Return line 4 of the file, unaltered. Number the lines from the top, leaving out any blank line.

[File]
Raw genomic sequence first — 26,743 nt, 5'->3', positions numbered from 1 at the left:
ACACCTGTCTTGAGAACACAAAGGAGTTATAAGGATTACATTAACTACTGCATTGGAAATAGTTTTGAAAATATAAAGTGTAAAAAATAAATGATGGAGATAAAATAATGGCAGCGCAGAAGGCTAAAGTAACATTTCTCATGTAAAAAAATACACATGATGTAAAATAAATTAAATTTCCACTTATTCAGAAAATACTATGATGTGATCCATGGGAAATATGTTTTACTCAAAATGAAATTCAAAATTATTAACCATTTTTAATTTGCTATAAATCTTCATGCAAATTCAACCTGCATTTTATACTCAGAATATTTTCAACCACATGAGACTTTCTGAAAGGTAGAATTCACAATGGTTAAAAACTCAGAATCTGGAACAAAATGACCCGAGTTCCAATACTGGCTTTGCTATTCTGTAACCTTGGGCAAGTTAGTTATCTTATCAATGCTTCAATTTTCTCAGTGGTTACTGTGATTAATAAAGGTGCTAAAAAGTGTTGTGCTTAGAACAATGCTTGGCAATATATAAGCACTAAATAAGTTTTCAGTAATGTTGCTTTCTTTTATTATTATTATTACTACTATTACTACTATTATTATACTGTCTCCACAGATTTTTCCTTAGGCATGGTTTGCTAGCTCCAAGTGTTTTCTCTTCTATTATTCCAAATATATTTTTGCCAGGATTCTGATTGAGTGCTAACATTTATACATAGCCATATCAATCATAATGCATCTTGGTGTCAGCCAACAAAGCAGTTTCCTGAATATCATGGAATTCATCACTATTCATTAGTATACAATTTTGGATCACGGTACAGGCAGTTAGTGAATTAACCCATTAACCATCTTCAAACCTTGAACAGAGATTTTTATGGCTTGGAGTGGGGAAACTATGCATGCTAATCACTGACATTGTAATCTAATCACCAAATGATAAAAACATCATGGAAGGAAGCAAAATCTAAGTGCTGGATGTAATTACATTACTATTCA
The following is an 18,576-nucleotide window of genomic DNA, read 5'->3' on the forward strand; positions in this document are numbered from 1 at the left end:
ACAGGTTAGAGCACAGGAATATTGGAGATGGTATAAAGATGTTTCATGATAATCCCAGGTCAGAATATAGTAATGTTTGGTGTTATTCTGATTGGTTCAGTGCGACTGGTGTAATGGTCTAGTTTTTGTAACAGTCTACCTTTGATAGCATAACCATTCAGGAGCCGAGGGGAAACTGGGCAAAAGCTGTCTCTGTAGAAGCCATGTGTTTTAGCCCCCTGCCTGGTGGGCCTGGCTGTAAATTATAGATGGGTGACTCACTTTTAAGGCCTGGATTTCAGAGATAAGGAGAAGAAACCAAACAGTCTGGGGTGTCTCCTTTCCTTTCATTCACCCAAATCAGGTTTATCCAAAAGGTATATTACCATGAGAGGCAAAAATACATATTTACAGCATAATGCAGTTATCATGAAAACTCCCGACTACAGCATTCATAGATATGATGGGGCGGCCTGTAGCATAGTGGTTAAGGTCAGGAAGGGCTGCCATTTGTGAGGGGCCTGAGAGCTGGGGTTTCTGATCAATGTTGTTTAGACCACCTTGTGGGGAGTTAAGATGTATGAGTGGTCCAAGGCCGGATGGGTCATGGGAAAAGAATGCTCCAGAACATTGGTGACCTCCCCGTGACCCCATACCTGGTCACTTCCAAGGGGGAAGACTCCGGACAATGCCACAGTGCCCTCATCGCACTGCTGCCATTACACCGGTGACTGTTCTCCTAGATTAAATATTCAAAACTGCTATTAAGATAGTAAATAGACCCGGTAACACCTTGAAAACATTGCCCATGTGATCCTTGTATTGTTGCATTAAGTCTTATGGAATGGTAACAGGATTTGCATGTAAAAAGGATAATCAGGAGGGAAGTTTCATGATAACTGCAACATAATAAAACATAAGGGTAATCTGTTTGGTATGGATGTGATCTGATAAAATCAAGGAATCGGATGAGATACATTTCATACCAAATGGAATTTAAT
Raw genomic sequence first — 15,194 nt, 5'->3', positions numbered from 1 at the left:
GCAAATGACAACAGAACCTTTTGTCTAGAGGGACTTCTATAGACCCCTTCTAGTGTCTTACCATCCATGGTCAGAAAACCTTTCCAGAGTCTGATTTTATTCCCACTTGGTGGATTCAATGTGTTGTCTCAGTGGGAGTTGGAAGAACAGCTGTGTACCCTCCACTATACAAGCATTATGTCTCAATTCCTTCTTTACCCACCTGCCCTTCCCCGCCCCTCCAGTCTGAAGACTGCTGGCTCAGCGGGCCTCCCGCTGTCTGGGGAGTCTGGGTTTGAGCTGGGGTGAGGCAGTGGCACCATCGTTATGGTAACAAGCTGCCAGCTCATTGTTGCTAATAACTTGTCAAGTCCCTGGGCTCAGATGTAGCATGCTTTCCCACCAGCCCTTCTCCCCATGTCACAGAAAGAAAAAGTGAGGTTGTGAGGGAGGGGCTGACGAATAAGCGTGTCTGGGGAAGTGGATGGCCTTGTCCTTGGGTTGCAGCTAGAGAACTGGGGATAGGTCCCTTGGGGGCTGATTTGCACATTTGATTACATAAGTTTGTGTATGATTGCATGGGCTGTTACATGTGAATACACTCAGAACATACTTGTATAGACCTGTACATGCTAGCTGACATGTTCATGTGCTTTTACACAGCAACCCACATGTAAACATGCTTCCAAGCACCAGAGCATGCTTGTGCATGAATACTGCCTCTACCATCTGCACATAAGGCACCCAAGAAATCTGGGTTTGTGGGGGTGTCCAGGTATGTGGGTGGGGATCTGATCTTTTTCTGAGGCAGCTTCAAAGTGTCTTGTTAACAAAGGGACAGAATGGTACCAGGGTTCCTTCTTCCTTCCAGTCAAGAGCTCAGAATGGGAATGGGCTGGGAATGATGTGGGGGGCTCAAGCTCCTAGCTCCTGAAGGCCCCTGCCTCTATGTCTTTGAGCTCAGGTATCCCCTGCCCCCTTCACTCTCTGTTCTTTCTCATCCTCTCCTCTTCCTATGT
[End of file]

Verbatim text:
ACAGGTTAGAGCACAGGAATATTGGAGATGGTATAAAGATGTTTCATGATAATCCCAGGTCAGAATATAGTAATGTTTGGTGTTATTCTGATTGGTTCAGTGCGACTGGTGTAATGGTCTAGTTTTTGTAACAGTCTACCTTTGATAGCATAACCATTCAGGAGCCGAGGGGAAACTGGGCAAAAGCTGTCTCTGTAGAAGCCATGTGTTTTAGCCCCCTGCCTGGTGGGCCTGGCTGTAAATTATAGATGGGTGACTCACTTTTAAGGCCTGGATTTCAGAGATAAGGAGAAGAAACCAAACAGTCTGGGGTGTCTCCTTTCCTTTCATTCACCCAAATCAGGTTTATCCAAAAGGTATATTACCATGAGAGGCAAAAATACATATTTACAGCATAATGCAGTTATCATGAAAACTCCCGACTACAGCATTCATAGATATGATGGGGCGGCCTGTAGCATAGTGGTTAAGGTCAGGAAGGGCTGCCATTTGTGAGGGGCCTGAGAGCTGGGGTTTCTGATCAATGTTGTTTAGACCACCTTGTGGGGAGTTAAGATGTATGAGTGGTCCAAGGCCGGATGGGTCATGGGAAAAGAATGCTCCAGAACATTGGTGACCTCCCCGTGACCCCATACCTGGTCACTTCCAAGGGGGAAGACTCCGGACAATGCCACAGTGCCCTCATCGCACTGCTGCCATTACACCGGTGACTGTTCTCCTAGATTAAATATTCAAAACTGCTATTAAGATAGTAAATAGACCCGGTAACACCTTGAAAACATTGCCCATGTGATCCTTGTATTGTTGCATTAAGTCTTATGGAATGGTAACAGGATTTGCATGTAAAAAGGATAATCAGGAGGGAAGTTTCATGATAACTGCAACATAATAAAACATAAGGGTAATCTGTTTGGTATGGATGTGATCTGATAAAATCAAGGAATCGGATGAGATACATTTCATACCAAATGGAATTTAAT